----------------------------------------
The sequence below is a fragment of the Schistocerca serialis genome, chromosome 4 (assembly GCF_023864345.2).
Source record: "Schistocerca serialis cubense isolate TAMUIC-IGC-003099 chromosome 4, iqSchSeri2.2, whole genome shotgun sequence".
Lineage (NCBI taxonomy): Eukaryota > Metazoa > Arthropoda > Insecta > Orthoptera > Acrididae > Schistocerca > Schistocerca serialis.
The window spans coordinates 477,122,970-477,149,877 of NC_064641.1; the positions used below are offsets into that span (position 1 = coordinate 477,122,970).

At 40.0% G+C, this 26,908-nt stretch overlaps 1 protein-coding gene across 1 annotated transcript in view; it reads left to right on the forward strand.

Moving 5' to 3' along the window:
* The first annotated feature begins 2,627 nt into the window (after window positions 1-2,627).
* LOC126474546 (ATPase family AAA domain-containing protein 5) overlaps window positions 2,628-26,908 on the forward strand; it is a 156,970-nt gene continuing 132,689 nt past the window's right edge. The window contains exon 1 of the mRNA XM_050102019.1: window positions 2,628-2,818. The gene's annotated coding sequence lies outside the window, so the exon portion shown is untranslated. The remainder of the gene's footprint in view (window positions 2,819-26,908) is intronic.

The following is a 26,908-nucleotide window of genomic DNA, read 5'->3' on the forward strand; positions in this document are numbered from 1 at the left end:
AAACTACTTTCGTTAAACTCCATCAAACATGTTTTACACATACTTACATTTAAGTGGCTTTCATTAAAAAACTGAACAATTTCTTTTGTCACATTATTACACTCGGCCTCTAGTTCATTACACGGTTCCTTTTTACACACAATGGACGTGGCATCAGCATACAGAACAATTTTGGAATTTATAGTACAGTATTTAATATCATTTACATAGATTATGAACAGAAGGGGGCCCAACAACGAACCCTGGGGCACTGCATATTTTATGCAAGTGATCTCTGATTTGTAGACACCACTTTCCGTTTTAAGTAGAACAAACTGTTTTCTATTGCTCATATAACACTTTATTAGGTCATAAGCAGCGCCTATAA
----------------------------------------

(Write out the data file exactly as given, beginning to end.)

The sequence below is a fragment of the Schistocerca serialis genome, chromosome 4 (assembly GCF_023864345.2).
Source record: "Schistocerca serialis cubense isolate TAMUIC-IGC-003099 chromosome 4, iqSchSeri2.2, whole genome shotgun sequence".
Lineage (NCBI taxonomy): Eukaryota > Metazoa > Arthropoda > Insecta > Orthoptera > Acrididae > Schistocerca > Schistocerca serialis.
The window spans coordinates 477,122,970-477,149,877 of NC_064641.1; the positions used below are offsets into that span (position 1 = coordinate 477,122,970).

At 40.0% G+C, this 26,908-nt stretch overlaps 1 protein-coding gene across 1 annotated transcript in view; it reads left to right on the forward strand.

Moving 5' to 3' along the window:
* The first annotated feature begins 2,627 nt into the window (after window positions 1-2,627).
* LOC126474546 (ATPase family AAA domain-containing protein 5) overlaps window positions 2,628-26,908 on the forward strand; it is a 156,970-nt gene continuing 132,689 nt past the window's right edge. The window contains exon 1 of the mRNA XM_050102019.1: window positions 2,628-2,818. The gene's annotated coding sequence lies outside the window, so the exon portion shown is untranslated. The remainder of the gene's footprint in view (window positions 2,819-26,908) is intronic.

The following is a 26,908-nucleotide window of genomic DNA, read 5'->3' on the forward strand; positions in this document are numbered from 1 at the left end:
AAACTACTTTCGTTAAACTCCATCAAACATGTTTTACACATACTTACATTTAAGTGGCTTTCATTAAAAAACTGAACAATTTCTTTTGTCACATTATTACACTCGGCCTCTAGTTCATTACACGGTTCCTTTTTACACACAATGGACGTGGCATCAGCATACAGAACAATTTTGGAATTTATAGTACAGTATTTAATATCATTTACATAGATTATGAACAGAAGGGGGCCCAACAACGAACCCTGGGGCACTGCATATTTTATGCAAGTGATCTCTGATTTGTAGACACCACTTTCCGTTTTAAGTAGAACAAACTGTTTTCTATTGCTCATATAACACTTTATTAGGTCATAAGCAGCGCCTATAA